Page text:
Is lightspeed really a limit?

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Re: Perhaps I have a strange head then....

Faster than a speeding comment:

A quick Google search got me an e-book version from archive.org. I'm not sure if this is legit, but I'll read it anyway. Thank you :)

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Furthermore ...

'c', the speed of light, is the speed at which light _must_ travel at. If you use Maxwell's equations to analyse a self sustaining EM wave (e.g. light) then it's velocity can only be a value determined by the permeability and permittivity of the medium in which it exists. For free space, this is 'c', so if the characteristics of free space change, then the speed of light will change.

This classical analysis yields the value of 'c' and is easy enough to understand. How we got from there to Special Relativity, etc, is something that makes my brain hurt.

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The zone labels on the graph are confusing me

What is 'U'? Is it the apparent relative velocity between observers? If it is then it was foolish to call it 'U' given that 'u' is used as the velocity of one of the observers.

Google finds MORE slurped Street View data down under

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They stored the data on disks?

Don't they trust their own GDrive?

Natwest's Get Cash app pulled, but NOTHING to do with frauds

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A 6-digit PIN gives 'emergency' cash to anyone who types it in

What could go wrong?

Don't delete that email! Why you must keep biz docs for 6 YEARS

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Re: heh

This is not about the existing legal requirement to record business activity for HMRC/Gov/Tax purposes. It is about resolving disputes between companies.

E.g. if a previous client claimed that your business had defrauded them by misrepresenting equipment capabilities and/or falsifying system acceptance test results, and they had a few 'key' emails from five years ago, for evidence in court; then you'd look a bit silly if you couldn't find some e-mails which your chief engineer remembered sending that would prove you to be innocent.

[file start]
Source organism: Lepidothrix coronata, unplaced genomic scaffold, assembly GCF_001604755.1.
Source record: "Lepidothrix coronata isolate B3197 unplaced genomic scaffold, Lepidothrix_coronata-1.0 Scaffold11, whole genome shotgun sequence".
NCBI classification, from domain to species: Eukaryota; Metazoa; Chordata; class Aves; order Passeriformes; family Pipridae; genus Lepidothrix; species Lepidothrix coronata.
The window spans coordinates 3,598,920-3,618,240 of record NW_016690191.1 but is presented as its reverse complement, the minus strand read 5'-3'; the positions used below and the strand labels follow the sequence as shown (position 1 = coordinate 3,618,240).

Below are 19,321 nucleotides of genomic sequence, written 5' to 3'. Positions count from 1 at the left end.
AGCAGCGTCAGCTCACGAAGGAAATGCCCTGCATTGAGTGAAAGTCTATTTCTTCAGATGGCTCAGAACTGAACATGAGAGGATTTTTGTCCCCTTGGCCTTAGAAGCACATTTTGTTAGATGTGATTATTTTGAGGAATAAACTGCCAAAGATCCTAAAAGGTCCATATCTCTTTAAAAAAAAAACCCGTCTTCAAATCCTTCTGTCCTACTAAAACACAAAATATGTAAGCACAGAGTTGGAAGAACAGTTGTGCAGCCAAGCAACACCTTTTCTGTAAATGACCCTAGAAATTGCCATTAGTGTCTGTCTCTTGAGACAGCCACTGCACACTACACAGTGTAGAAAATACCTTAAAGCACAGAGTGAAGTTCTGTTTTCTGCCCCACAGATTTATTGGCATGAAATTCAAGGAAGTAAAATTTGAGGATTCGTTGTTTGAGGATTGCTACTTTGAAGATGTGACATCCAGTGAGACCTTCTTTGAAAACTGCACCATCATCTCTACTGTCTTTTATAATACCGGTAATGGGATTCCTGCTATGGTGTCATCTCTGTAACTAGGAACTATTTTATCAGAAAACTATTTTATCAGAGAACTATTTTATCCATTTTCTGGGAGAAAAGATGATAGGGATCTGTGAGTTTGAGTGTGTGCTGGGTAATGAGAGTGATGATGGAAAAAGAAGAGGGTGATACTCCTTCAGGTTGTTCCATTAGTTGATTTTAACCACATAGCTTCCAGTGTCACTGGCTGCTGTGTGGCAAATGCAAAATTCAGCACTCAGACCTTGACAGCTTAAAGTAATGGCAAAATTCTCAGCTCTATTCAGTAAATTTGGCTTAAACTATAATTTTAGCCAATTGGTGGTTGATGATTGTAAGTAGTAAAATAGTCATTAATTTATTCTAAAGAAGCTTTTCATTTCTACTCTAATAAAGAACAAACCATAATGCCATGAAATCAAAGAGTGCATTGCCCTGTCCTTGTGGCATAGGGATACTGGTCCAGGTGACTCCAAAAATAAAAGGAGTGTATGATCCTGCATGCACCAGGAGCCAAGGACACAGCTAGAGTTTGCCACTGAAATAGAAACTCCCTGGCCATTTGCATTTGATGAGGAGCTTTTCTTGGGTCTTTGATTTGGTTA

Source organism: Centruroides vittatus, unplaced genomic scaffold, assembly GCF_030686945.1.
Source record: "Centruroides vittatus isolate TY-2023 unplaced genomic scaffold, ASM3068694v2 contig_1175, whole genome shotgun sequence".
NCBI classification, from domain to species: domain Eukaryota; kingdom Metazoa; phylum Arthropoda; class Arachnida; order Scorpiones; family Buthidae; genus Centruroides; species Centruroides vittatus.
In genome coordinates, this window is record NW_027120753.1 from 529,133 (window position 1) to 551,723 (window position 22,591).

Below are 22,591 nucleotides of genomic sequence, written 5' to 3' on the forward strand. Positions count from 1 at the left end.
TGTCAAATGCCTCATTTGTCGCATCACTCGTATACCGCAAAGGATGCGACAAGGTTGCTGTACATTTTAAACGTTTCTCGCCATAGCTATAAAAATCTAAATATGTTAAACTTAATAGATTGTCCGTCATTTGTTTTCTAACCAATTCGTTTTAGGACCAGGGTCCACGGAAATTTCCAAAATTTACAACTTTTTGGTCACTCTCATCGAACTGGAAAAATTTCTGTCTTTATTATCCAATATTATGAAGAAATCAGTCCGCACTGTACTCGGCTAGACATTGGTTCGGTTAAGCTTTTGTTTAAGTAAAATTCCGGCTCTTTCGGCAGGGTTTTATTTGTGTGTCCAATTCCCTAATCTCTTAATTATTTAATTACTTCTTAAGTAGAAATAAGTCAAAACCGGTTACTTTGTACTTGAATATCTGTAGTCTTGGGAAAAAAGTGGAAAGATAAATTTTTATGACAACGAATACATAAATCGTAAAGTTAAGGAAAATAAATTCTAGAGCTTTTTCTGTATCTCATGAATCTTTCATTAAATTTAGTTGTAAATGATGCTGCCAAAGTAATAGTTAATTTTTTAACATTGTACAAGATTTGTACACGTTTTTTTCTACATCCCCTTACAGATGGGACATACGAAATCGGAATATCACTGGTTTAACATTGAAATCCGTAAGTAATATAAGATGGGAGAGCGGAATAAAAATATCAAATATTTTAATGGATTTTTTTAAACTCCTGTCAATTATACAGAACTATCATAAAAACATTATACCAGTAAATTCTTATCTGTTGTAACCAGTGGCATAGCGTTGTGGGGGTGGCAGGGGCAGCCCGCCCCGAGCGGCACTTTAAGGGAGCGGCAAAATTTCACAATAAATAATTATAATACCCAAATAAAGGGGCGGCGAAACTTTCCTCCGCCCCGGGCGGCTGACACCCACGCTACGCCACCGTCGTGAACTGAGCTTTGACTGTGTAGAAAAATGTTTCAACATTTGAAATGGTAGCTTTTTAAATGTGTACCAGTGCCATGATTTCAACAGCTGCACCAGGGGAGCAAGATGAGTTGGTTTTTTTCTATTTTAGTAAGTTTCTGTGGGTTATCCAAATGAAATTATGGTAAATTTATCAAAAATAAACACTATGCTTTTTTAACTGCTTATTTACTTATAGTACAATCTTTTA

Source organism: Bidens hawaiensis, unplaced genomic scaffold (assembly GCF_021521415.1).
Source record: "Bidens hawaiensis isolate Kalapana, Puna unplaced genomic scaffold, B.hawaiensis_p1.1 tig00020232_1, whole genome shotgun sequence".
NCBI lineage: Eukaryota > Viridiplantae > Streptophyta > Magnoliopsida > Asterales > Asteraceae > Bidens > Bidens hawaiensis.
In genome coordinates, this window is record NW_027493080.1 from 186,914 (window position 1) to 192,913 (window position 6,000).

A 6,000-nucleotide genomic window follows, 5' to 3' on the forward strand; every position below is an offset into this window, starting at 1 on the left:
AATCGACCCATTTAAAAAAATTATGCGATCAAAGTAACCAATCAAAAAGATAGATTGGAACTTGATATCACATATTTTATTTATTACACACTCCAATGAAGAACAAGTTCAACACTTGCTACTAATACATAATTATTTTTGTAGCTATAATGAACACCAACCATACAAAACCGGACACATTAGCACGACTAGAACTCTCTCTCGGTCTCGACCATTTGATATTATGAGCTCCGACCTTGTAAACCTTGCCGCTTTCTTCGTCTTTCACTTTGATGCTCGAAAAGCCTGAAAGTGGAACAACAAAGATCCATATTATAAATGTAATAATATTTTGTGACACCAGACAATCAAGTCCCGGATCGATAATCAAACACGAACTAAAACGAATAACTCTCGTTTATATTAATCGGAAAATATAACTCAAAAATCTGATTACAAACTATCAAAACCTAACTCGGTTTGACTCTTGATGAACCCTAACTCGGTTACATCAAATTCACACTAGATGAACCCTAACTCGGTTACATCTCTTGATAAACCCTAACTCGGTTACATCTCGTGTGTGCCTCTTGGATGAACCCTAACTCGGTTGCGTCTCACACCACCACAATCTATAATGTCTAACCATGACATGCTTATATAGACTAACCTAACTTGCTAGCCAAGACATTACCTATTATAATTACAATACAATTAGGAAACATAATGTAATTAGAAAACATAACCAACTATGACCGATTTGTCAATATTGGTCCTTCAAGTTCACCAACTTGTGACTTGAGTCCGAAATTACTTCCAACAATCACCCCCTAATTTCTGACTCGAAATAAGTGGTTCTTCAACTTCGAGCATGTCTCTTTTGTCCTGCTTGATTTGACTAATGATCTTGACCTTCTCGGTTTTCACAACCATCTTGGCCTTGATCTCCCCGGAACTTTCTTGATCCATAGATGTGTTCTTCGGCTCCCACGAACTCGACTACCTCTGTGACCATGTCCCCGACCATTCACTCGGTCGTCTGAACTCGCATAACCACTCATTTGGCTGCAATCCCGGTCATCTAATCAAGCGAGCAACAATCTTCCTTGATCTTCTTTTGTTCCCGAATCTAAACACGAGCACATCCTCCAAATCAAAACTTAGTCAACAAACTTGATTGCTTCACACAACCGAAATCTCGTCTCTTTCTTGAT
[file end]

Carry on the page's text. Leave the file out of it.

In court, the jury would be faced with a situation where the defendant appeared to have deliberately destroyed e-mails from the relevant time, contrary to 'accepted industry practice'. It wouldn't look good for you.

New Zealand issues Hobbit money

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Re: Too many brit expats

Did you know many Maoris?

40,000 sign petition to oust Rep. Paul 'pit of hell' Broun

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Re: An important idea here.

The most fascinating, and potentially instructive, aspect of human nature would be the entire process of how and why he was appointed to the House Science, Space and Technology Committee.

You also raise an interesting point of how someone who _appears_ to reject modern scientific belief (in certain areas) can practice as a physician. It is probably the case that you don't need to deeply understand medications to know which ones should be prescribed for certain ailments. I don't need to believe in evolution to believe that antibiotics cure many bacterial infections and he doesn't need to 'believe in science' to know which antibiotics are best and what the side-effects and potential interactions are. Any belief that the world is 9,000 years old has no bearing on his ability to set a broken bone and give advice about diet, .... etc.

It is possible for a person to have a high level of functionality in modern society while rejecting many modern scientific beliefs, but the problem, for other people, is when that person is in a position of great influence in those areas that depend on modern scientific beliefs.